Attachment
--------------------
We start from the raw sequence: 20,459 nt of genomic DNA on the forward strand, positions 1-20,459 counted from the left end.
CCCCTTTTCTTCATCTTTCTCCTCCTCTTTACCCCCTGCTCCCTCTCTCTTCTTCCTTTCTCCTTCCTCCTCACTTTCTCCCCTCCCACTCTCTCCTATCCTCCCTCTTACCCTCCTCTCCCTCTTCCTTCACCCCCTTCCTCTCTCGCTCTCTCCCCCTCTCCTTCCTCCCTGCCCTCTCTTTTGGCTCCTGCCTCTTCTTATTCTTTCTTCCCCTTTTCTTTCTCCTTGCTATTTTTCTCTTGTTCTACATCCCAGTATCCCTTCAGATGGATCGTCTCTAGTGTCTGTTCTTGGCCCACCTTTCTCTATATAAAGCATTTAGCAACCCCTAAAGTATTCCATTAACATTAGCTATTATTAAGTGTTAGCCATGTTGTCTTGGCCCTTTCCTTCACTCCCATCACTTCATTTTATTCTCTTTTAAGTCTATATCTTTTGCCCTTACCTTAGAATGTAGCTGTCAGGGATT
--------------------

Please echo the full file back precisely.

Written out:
We start from the raw sequence: 20,459 nt of genomic DNA on the forward strand, positions 1-20,459 counted from the left end.
CCCCTTTTCTTCATCTTTCTCCTCCTCTTTACCCCCTGCTCCCTCTCTCTTCTTCCTTTCTCCTTCCTCCTCACTTTCTCCCCTCCCACTCTCTCCTATCCTCCCTCTTACCCTCCTCTCCCTCTTCCTTCACCCCCTTCCTCTCTCGCTCTCTCCCCCTCTCCTTCCTCCCTGCCCTCTCTTTTGGCTCCTGCCTCTTCTTATTCTTTCTTCCCCTTTTCTTTCTCCTTGCTATTTTTCTCTTGTTCTACATCCCAGTATCCCTTCAGATGGATCGTCTCTAGTGTCTGTTCTTGGCCCACCTTTCTCTATATAAAGCATTTAGCAACCCCTAAAGTATTCCATTAACATTAGCTATTATTAAGTGTTAGCCATGTTGTCTTGGCCCTTTCCTTCACTCCCATCACTTCATTTTATTCTCTTTTAAGTCTATATCTTTTGCCCTTACCTTAGAATGTAGCTGTCAGGGATT